RECENT STORIES, 31 July 2017

Best Practices in Rural Drinking Water Management: A Case from Thar Desert

Nandita Singh and Om Prakash Singh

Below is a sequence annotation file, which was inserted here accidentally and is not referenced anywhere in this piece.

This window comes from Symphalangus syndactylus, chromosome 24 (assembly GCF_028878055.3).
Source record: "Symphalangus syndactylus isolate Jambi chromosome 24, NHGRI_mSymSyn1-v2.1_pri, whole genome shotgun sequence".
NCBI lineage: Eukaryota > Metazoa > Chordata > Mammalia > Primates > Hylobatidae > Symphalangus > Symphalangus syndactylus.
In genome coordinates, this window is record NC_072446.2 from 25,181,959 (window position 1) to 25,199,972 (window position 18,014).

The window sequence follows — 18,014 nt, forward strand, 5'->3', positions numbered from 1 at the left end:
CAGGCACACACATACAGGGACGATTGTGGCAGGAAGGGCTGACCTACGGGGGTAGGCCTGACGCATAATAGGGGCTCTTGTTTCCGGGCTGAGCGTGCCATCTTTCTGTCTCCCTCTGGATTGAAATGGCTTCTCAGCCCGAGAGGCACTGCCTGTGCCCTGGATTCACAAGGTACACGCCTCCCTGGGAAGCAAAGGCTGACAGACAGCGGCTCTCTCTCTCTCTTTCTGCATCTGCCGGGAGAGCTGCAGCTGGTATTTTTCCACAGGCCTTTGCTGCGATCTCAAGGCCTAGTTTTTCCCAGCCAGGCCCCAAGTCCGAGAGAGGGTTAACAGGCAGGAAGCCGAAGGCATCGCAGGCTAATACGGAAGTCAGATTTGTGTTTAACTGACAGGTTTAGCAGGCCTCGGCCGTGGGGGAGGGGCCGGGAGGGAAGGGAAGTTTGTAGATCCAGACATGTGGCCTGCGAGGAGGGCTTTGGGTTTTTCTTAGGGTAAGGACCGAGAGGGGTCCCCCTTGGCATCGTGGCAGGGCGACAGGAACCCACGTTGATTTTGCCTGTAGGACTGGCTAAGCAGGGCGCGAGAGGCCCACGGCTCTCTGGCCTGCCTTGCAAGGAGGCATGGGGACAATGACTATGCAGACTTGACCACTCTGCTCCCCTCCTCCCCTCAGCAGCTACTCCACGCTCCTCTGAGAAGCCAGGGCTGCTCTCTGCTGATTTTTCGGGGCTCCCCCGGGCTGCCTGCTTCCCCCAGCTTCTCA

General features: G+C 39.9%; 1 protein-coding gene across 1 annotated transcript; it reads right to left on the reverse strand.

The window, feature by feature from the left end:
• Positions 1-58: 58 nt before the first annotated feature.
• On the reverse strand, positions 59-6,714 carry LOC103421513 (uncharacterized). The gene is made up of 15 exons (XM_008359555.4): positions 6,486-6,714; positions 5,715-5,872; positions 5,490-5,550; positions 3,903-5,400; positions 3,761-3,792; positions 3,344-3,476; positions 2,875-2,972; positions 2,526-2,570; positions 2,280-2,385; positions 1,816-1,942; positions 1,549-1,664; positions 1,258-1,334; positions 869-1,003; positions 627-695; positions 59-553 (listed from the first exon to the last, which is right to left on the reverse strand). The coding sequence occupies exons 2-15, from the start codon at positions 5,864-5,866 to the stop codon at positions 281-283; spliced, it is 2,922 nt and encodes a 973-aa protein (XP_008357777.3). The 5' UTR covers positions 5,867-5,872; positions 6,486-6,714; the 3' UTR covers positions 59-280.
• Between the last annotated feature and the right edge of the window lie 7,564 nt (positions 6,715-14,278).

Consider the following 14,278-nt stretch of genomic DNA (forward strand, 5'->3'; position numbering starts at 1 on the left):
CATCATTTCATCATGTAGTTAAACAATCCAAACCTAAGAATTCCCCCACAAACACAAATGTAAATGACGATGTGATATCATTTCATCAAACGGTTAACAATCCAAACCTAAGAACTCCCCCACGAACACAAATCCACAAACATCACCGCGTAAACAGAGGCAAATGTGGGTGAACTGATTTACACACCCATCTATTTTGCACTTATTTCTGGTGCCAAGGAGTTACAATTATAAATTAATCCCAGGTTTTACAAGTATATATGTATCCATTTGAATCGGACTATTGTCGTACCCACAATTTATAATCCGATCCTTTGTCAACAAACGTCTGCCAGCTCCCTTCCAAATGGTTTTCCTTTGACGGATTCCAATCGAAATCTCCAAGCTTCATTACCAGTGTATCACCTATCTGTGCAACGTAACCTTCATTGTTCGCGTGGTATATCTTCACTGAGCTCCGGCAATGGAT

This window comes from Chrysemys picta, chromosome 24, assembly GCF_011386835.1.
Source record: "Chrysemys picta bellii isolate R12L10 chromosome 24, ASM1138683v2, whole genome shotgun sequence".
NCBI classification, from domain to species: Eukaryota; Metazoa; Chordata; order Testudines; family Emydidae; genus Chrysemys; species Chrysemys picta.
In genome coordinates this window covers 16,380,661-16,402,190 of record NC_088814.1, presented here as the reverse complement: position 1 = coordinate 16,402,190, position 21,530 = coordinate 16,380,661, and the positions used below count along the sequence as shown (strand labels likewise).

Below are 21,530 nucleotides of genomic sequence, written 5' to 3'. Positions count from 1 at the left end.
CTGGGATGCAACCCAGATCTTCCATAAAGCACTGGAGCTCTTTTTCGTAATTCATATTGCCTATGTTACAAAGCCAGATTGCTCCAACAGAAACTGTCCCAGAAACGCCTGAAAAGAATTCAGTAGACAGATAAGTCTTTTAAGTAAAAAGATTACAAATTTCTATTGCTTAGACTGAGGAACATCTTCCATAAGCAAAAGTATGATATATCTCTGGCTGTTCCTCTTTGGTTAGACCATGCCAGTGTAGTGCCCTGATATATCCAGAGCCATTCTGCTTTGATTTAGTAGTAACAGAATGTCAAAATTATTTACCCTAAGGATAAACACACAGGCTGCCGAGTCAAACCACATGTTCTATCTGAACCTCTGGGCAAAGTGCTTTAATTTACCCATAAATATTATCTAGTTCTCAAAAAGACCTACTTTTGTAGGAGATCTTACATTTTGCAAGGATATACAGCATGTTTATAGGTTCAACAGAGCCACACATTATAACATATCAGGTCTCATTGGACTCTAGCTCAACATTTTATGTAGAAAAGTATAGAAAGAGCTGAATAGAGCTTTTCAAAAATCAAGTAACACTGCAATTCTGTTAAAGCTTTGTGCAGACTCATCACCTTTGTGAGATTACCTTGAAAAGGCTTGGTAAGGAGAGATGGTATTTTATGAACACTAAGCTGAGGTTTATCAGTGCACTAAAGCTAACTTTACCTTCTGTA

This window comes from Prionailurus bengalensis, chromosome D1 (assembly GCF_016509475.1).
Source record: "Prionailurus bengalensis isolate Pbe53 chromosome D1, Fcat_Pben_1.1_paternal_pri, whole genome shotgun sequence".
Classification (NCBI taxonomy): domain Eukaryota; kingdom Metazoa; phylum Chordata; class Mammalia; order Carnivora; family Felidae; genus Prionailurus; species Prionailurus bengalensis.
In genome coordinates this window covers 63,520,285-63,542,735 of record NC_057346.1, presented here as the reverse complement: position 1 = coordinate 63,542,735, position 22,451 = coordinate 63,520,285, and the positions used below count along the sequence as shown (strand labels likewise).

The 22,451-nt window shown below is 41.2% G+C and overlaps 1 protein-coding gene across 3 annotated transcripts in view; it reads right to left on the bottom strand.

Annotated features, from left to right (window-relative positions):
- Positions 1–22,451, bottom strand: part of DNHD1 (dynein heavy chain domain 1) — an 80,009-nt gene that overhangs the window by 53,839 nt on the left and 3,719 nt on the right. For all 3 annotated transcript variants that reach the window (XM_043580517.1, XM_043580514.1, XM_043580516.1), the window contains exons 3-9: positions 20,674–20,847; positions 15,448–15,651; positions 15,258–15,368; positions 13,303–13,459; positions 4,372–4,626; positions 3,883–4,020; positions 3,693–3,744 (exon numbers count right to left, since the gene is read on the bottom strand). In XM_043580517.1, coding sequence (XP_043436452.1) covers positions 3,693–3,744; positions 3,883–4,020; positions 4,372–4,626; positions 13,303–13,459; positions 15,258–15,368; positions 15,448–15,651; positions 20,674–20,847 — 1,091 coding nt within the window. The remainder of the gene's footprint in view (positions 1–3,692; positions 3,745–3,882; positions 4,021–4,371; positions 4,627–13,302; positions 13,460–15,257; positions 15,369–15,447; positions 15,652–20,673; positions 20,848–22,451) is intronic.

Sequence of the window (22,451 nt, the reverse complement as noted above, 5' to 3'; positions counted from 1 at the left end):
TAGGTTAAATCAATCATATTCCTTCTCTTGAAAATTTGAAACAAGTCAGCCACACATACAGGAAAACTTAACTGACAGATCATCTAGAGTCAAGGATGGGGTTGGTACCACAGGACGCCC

Access to safe drinking water in rural India presents multiple challenges on quantity as well as quality fronts. Groundwater, on which about 90% of rural drinking water supply depends, is getting depleted fast, besides serious quality degradation. Surface water too displays similar concerns. The rural drinking water challenges have been presented in the photo story dated 16 June 2017. Against this general problem context, the situation in the arid Thar Desert is expected to present even greater challenges. The Thar is located in northwestern India, with about 60% of its area lying in western Rajasthan, spread over mainly the districts of Barmer, Bikaner, Jaisalmer and Jodhpur. The climate here is classified as ‘hot desert’, with highest temperatures ranging between 45-51°Celsius during summers and average annual rainfall as low as 251 mm, confined mainly to the monsoon months of July to September. The soil is largely sandy and saline, stretching over the surface as vast high and low sand dunes. Further, there are extreme rainfall variations leading to frequent droughts. These arid conditions imply a situation of limited freshwater availability, further exacerbated by high salinity of the groundwater. However, despite these harsh realities, surprisingly enough, the Thar is the most densely populated desert of the world. Currently a population of about 27.5 million resides in the desert area of Rajasthan, approximating 40% of the state’s population. The rural and urban communities in the region have rich long histories and vibrant colorful cultures. Obviously this could not have become possible without adequate access to water. This photo story sets out to unravel the mystery of how drinking water has been sustainably managed in the rural communities of arid Thar Desert in Rajasthan.  It describes the case of a village called Binjharwali, located in Bikaner district, Rajasthan where only 3 years in a decade receive normal rains (called accha zamana or ‘good rains’) while the remaining are low rainfall (called akaal or ‘drought’). The water table is about 60 meters deep and groundwater is saline. Despite this context, the village enjoys the luxury of accessing clean sweet drinking water throughout the year. As will be described below, the secret of their water prosperity lies in the art of rainwater harvesting through generations where every drop of the precious rain that falls on their land is collected and conserved in different ways. What is noteworthy is that Binjharwali is not an exception. It is one of the ideal examples amidst myriads others in the Thar that have been quenching their thirst and supporting the development of a rich water culture even when government and other agencies continue to reckon them as ‘water poor’. The title photo portrays the prosperity in Binjharwali where young girls chat on the mobile phone while happily collecting drinking water from a shallow well (kuin) situated within the village catchment (paitan). Sweet drinking water is available round-the-year, a dream for many even in Mausynram and Cherrapunji – the highest rainfall areas of the country.